There are aftermarket tools available online that enable an owner to enhance an e-bike’s performance beyond legal limits. Enforcement of e-bike rules on federal land is often on the honor system. E-bikes are silent and can surprise hikers and horses on winding trails intended to confer a pastoral experience devoid of fast-moving motorized machines.

Paul said most mountain e-bike riders are good trail partners but lamented that there will always be a few bad apples who disproportionately influence future rule making. Paul noted that the product’s warranty is voided when an e-bike is altered, and more, he takes time to ask those who buy Electra e-bikes to play by the rules and be extra courteous.

“Like any consumer, it’s your responsibility to know that the bike you have is allowed to be where you want to ride it. I always suggest people follow up, do some research, follow local laws and just be considerate. The biggest thing that most of these people can be is, if you’re considerate of other people that are using the trails, then you won’t have an issue. It’s a simple wave, hello, good morning, all that stuff goes a long ways. Ripping past somebody on an E bike just because you can with a hiker that doesn’t hear you coming …” Paul huffed and shook his head.

Urban Biking

No mater where you live in Nevada, the weather is well-suited for biking. The state government, regional transportation commissions and local forms of governance are engaged and incorporating bicycle transportation in their development plans. As e-bikes become more popular and roadways and regional transportation systems are designed to accommodate them, the number of people and products moving around on two wheels is likely set to increase. The Electra Café Modo may be a glimpse of the future.

The Café Modo is an urban commuter bike with a smart combination of futuristic and genuine retro styling. There is belt rather than a chain.  Once broken in, the classic leather Brooks seat rides like no other. The timeless and minimal “Challenge Tool bag” is buckled to the seat like a proper English bike. The Bosch battery/motor system is mounted in the middle of the frame, so wheels can be removed to change flats with a similar ease as a non-motorized bike.  The wide-eyed headlight has the same shape and teardrop switch a bike in 1969 may have had.

“That’s a Class III that’ll give you an assist up to 28 miles an hour,” Paul said. “It’s designed for getting you to and from school, from work, whatever it is you want to do as a commuter, or if you’re just using it as a standard get me from place to place type of type of bicycle.”

The 2019 Electra Café Modo, an urban commuter bike with a smart combination of futuristic and genuine retro styling. – image – Nevada Capital News

How much do e-bikes cost?

Electra makes e-bikes with the motor on the frame, though they are now selling a hub-powered Class I e-bike as an introductory model. Richard Paul said most of his sales are in the mid to upper price range of his e-bike lines. The Electra e-bike line currently runs from roughly $1,500 to around $12,000. Based on People for Bikes data, the average price for an e-bike has declined over 3 years of record keeping.

The average price of an e-bike sold in the U.S. Source data is from the Bicycle Products Suppliers Association – graph – Nevada Capital News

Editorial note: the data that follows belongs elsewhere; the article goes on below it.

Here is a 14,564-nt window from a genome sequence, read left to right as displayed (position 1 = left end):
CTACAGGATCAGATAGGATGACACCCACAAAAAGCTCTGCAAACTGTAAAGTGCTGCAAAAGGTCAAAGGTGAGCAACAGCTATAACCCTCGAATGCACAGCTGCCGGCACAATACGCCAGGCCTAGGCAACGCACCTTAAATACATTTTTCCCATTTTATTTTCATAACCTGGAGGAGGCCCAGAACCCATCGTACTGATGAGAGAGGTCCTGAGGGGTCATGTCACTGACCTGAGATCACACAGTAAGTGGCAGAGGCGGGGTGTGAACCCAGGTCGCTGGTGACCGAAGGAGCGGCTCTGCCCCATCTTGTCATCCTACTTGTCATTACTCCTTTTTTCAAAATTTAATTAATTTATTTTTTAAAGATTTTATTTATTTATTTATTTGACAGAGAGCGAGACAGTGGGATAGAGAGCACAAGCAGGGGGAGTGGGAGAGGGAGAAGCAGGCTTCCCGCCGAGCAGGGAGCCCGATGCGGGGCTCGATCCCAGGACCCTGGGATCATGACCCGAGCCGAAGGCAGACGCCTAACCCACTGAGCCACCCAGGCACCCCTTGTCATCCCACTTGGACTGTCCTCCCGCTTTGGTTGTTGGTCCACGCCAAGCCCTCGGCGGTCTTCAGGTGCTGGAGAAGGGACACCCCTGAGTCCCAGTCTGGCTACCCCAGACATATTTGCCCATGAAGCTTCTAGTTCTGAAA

The E-bike Future

Nevada is not one of the 22 states to formally adopt the 3 tier e-bike classification system but the state has laid down some e-bike rules of the road. An electric bicycle with pedals is treated like any other bicycle in Nevada as long as the motor has no more than 1 horse power and or 750 watts of power. NRS 484B.017 limits e-bikes without pedals to 20 mph assist.

Neither Reno nor Las Vegas have adopted e-bike regulations. E-bikes can go where traditional bikes are allowed.

In terms of future technical improvements to e-bikes, Paul said engineers are working on products that will be released in 2 years. Top of the list is battery technology.

“As battery technology improves, what you’ll see is smaller batteries giving you the same amount of power or range in this case. They’ll give you more range and better power in the same size package.”

Bosch has long been a leading manufacturer of battery-powered hand tools, and undoubtedly that technical legacy is apparent in the design of e-bike motors, but again, looking to the future, performance improvements will not come in the form of faster bikes but more efficient models.

“You won’t see a lot of changes in the motors. They will continue to try to work on making them lighter and a little bit more efficient, but for total watt power coming out the motors, because of the limitations on the different classes, a Class I can only do a 20 mile an hour assist. A certain size motor doesn’t matter if you put a 250 watt motor or you get a 500 watt motor, you’re still limited, so a higher power motor’s not going to really give you a big advantage.”

The market share for electric bicycles is growing and exactly how much of the total bicycle market e-bikes ultimately makeup is a matter of much speculation among investment analysts. Richard Paul said he is a traditionalist who prefers that he be the only source of power on his bicycle. As generations grow up with e-bikes from their earliest days on wheels, bicycles will be more widely accessible to those who would not otherwise be bike riders.

“I see these as becoming a larger and larger segment of not only of our overall sales transactions but what you’ll see more and more of out on the road. Even when I go out riding right now I see more and more e-bikes, which, as I said is not necessarily for me yet, but I see the advantage it gives other people, and it’s great to see people getting out and riding and using bikes who may not have been interested in getting on a bike before.”


Brian Bahouth reports on the environment and science for Nevada Capital News. Brian has been a public media producer for more than 20 years and has lived in Reno since 1999. @brianbahouth